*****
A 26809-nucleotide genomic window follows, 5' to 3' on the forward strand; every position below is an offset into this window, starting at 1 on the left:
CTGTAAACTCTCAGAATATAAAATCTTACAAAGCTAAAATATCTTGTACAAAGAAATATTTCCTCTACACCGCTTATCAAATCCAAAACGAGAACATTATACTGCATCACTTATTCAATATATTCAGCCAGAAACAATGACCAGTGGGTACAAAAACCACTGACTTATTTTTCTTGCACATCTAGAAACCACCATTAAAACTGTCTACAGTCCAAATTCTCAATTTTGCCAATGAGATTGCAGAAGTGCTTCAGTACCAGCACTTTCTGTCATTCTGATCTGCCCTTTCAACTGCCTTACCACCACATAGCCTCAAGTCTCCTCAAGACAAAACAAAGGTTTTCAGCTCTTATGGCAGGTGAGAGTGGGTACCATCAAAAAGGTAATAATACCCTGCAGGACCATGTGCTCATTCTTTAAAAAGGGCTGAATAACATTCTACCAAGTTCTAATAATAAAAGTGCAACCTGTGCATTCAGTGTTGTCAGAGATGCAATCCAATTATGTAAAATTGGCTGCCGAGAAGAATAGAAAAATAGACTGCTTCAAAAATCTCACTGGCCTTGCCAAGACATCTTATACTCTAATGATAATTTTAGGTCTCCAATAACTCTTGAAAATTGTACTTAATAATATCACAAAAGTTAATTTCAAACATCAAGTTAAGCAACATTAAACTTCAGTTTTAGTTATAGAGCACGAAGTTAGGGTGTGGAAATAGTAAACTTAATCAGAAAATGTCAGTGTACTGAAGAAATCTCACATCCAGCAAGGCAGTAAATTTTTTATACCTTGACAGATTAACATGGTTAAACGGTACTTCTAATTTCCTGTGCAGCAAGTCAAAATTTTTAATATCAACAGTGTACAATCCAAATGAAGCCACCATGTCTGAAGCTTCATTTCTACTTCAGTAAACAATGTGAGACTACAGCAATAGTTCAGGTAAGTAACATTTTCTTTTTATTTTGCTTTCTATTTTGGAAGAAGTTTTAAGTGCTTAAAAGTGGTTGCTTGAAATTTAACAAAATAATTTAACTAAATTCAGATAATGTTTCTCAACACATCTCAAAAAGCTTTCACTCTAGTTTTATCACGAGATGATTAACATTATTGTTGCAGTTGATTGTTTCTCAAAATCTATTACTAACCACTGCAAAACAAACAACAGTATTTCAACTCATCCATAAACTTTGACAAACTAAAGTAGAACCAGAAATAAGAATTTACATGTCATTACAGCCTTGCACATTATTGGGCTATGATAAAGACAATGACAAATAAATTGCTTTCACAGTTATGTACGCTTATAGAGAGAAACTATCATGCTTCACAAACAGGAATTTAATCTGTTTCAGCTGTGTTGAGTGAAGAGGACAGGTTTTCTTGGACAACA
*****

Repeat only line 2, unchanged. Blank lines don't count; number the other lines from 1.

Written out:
CTGTAAACTCTCAGAATATAAAATCTTACAAAGCTAAAATATCTTGTACAAAGAAATATTTCCTCTACACCGCTTATCAAATCCAAAACGAGAACATTATACTGCATCACTTATTCAATATATTCAGCCAGAAACAATGACCAGTGGGTACAAAAACCACTGACTTATTTTTCTTGCACATCTAGAAACCACCATTAAAACTGTCTACAGTCCAAATTCTCAATTTTGCCAATGAGATTGCAGAAGTGCTTCAGTACCAGCACTTTCTGTCATTCTGATCTGCCCTTTCAACTGCCTTACCACCACATAGCCTCAAGTCTCCTCAAGACAAAACAAAGGTTTTCAGCTCTTATGGCAGGTGAGAGTGGGTACCATCAAAAAGGTAATAATACCCTGCAGGACCATGTGCTCATTCTTTAAAAAGGGCTGAATAACATTCTACCAAGTTCTAATAATAAAAGTGCAACCTGTGCATTCAGTGTTGTCAGAGATGCAATCCAATTATGTAAAATTGGCTGCCGAGAAGAATAGAAAAATAGACTGCTTCAAAAATCTCACTGGCCTTGCCAAGACATCTTATACTCTAATGATAATTTTAGGTCTCCAATAACTCTTGAAAATTGTACTTAATAATATCACAAAAGTTAATTTCAAACATCAAGTTAAGCAACATTAAACTTCAGTTTTAGTTATAGAGCACGAAGTTAGGGTGTGGAAATAGTAAACTTAATCAGAAAATGTCAGTGTACTGAAGAAATCTCACATCCAGCAAGGCAGTAAATTTTTTATACCTTGACAGATTAACATGGTTAAACGGTACTTCTAATTTCCTGTGCAGCAAGTCAAAATTTTTAATATCAACAGTGTACAATCCAAATGAAGCCACCATGTCTGAAGCTTCATTTCTACTTCAGTAAACAATGTGAGACTACAGCAATAGTTCAGGTAAGTAACATTTTCTTTTTATTTTGCTTTCTATTTTGGAAGAAGTTTTAAGTGCTTAAAAGTGGTTGCTTGAAATTTAACAAAATAATTTAACTAAATTCAGATAATGTTTCTCAACACATCTCAAAAAGCTTTCACTCTAGTTTTATCACGAGATGATTAACATTATTGTTGCAGTTGATTGTTTCTCAAAATCTATTACTAACCACTGCAAAACAAACAACAGTATTTCAACTCATCCATAAACTTTGACAAACTAAAGTAGAACCAGAAATAAGAATTTACATGTCATTACAGCCTTGCACATTATTGGGCTATGATAAAGACAATGACAAATAAATTGCTTTCACAGTTATGTACGCTTATAGAGAGAAACTATCATGCTTCACAAACAGGAATTTAATCTGTTTCAGCTGTGTTGAGTGAAGAGGACAGGTTTTCTTGGACAACA